NOAA predicts a 'near-normal' 2023 hurricane season El Niño is coming, which usually means fewer storms. But abnormally warm ocean water makes hurricanes more likely. It's a rare situation

NOAA predicts a 'near-normal' hurricane season. But that's not good news

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The forecast for the 2023 Atlantic hurricane season is in. Federal scientists are expecting a near-normal number of storms, but normal does not mean good. NPR's Rebecca Hersher explains why.

REBECCA HERSHER, BYLINE: There are between 12 and 17 named storms predicted, which includes both tropical storms and hurricanes. About half will be full-blown hurricanes, forecasters expect. That's close to normal, but a normal hurricane season is still a very dangerous hurricane season. Rick Spinrad leads the National Oceanic and Atmospheric Administration.


RICK SPINRAD: It's time to prepare. Remember; it only takes one storm to devastate a community.

HERSHER: Last year was the poster child for this. It was very quiet throughout the summer, and then Hurricane Ian came barreling in and devastated Florida. And that's after multiple years of back-to-back storms hitting the U.S. In fact, this is the first time in eight years that NOAA hasn't predicted an above-average hurricane season. So that's a bit of good news. But it also means that there are many, many places where people are still trying to rebuild from a past storm while also preparing for this hurricane season. Deanne Criswell leads the Federal Emergency Management Agency, FEMA.


DEANNE CRISWELL: Any time we have a community that is still going through a recovery from a previous storm, it just makes them that much more vulnerable.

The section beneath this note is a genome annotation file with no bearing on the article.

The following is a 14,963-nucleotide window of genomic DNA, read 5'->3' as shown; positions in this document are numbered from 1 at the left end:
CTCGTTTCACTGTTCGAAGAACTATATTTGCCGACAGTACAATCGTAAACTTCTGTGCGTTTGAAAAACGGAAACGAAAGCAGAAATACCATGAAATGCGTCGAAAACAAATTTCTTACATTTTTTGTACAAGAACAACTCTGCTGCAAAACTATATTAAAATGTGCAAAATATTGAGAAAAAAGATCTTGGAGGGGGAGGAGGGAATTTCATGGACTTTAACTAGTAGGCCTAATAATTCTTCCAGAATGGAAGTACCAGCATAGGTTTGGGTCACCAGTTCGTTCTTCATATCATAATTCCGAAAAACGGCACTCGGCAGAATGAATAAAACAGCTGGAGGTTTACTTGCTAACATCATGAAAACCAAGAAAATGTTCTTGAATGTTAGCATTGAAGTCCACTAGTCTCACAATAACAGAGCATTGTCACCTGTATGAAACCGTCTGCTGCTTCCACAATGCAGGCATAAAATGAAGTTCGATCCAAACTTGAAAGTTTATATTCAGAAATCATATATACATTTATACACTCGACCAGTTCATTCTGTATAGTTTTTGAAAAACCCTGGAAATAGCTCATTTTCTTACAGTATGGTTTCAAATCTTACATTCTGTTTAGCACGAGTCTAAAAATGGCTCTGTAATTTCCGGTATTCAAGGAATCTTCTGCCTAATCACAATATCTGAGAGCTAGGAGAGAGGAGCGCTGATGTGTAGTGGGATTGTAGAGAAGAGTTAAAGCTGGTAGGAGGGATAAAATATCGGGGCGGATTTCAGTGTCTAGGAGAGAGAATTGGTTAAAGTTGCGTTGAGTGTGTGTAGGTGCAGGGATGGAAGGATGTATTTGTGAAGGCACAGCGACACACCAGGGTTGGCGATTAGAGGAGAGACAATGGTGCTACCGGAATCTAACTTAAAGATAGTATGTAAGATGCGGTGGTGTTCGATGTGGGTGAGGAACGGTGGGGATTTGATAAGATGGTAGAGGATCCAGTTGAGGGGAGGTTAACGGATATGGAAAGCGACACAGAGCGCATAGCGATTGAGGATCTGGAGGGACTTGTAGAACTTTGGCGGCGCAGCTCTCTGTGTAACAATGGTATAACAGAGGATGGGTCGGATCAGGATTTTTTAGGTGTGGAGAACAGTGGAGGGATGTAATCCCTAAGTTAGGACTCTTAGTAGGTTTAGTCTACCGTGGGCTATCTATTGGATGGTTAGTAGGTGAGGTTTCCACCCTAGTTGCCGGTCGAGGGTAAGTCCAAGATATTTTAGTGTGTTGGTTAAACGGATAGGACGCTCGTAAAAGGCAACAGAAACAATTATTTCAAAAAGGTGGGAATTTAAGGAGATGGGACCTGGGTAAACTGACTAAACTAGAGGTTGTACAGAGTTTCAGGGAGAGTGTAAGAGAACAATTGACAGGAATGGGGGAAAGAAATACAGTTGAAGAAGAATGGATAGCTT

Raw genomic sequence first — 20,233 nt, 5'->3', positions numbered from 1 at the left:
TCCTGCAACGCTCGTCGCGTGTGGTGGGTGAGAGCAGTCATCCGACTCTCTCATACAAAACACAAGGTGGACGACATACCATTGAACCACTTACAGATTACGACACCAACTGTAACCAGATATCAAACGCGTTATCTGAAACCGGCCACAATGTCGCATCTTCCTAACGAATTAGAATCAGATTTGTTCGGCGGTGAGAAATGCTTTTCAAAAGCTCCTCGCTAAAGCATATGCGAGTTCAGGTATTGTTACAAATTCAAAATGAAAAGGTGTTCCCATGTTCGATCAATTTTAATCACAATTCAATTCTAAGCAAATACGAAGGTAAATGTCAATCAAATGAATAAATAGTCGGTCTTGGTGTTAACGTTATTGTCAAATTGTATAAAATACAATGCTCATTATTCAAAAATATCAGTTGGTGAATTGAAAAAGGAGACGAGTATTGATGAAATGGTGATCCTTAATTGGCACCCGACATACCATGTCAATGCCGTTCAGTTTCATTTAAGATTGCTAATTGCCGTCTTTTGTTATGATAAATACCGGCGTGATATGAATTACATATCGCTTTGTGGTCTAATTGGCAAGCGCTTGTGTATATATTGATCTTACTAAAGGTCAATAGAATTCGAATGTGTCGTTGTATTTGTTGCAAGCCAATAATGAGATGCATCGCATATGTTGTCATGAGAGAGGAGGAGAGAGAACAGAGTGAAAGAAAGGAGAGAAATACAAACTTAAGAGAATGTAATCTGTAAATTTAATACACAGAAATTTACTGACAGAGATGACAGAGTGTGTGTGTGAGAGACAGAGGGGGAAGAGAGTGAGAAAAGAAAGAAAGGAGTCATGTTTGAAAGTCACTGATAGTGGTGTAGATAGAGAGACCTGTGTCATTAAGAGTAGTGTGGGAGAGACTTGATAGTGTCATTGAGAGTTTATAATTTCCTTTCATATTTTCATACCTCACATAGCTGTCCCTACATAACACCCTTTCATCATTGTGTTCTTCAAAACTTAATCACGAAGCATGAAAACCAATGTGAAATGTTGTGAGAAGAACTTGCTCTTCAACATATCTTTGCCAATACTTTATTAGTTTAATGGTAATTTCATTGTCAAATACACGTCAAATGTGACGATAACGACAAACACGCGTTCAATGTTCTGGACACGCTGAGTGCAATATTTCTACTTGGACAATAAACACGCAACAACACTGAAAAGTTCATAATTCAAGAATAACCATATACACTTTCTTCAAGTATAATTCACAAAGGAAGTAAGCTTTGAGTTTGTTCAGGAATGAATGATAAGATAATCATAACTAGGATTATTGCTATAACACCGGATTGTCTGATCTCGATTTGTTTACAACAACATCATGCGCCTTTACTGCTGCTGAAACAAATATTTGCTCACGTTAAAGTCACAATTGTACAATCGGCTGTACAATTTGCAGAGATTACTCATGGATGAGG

HERSHER: This year's forecast also has extra uncertainty baked into it, scientists say. That's because of a strange confluence of events in the Atlantic. On one hand, the climate pattern known as El Nino will almost certainly begin in the coming months. El Nino causes wind conditions in the Atlantic that disrupt storms, so fewer hurricanes, but climate change is causing the ocean water to heat up. Right now the water in the Atlantic is abnormally warm and will stay that way this summer. And warmer water helps hurricanes form, so more hurricanes. Matthew Rosencrans is NOAA's lead hurricane season forecaster.


MATTHEW ROSENCRANS: That is definitely kind of a rare setup for this year. When we looked at it, we were like, wow, this is - there's a lot of uncertainty this year in the outlook.

HERSHER: Which is another reason to prepare for hurricane season no matter what the numbers say. That includes making a plan for evacuating and for prolonged power outages. Rebecca Hersher, NPR News.


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